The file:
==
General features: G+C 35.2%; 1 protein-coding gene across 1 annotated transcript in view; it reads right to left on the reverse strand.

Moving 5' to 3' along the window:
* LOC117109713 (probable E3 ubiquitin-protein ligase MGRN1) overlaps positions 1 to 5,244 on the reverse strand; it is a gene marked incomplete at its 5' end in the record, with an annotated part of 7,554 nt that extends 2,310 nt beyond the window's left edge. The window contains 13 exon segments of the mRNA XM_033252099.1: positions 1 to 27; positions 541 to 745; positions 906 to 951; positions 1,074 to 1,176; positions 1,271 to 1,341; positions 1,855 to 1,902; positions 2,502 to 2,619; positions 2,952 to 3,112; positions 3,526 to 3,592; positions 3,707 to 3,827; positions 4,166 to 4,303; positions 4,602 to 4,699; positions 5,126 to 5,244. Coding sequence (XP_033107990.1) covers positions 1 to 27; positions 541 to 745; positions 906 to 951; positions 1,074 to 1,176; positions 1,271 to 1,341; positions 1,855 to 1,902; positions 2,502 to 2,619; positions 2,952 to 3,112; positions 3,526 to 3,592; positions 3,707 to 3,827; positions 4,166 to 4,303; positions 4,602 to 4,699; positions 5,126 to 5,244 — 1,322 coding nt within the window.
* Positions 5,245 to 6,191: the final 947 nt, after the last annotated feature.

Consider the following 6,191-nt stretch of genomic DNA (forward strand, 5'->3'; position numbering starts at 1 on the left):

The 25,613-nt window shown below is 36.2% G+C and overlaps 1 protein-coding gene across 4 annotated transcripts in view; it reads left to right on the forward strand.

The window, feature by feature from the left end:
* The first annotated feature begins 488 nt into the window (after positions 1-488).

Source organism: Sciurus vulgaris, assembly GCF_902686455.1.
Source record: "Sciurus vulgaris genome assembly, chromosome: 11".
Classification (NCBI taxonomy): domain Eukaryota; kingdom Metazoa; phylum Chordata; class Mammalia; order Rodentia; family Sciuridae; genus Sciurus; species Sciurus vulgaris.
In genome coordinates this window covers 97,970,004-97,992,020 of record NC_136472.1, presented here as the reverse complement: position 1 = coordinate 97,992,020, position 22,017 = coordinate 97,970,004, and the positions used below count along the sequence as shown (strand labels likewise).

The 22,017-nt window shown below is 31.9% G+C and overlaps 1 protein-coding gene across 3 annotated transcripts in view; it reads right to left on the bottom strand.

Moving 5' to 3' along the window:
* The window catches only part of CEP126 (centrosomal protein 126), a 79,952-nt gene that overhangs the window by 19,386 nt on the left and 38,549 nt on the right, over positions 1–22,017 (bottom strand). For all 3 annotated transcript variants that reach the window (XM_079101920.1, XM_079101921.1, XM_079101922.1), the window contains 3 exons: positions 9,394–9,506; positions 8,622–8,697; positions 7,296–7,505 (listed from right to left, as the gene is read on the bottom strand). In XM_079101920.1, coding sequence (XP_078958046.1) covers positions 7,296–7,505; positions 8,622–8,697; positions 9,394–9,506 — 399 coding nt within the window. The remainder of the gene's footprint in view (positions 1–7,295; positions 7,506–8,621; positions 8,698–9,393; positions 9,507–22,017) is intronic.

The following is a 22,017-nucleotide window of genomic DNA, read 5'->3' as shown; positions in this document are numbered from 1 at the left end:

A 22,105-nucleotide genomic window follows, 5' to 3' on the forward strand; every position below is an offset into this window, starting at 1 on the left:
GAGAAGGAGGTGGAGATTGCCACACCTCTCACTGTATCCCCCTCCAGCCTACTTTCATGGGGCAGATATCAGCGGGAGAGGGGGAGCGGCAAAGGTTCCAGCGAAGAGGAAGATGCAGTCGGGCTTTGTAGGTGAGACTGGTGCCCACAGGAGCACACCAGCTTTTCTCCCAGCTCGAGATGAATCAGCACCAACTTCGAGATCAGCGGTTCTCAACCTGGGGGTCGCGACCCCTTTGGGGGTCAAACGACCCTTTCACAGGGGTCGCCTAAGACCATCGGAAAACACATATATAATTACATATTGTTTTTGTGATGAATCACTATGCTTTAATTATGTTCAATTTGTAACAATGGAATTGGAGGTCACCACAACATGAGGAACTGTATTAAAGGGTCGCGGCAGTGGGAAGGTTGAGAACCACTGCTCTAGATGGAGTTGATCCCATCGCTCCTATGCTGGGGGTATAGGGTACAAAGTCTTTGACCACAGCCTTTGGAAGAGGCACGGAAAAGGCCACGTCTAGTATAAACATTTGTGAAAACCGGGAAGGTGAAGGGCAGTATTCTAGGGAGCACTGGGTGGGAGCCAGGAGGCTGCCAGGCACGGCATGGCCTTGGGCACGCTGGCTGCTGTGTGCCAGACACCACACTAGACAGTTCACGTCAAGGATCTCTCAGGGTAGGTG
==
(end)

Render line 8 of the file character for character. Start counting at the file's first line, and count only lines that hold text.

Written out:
* The first annotated feature begins 488 nt into the window (after positions 1-488).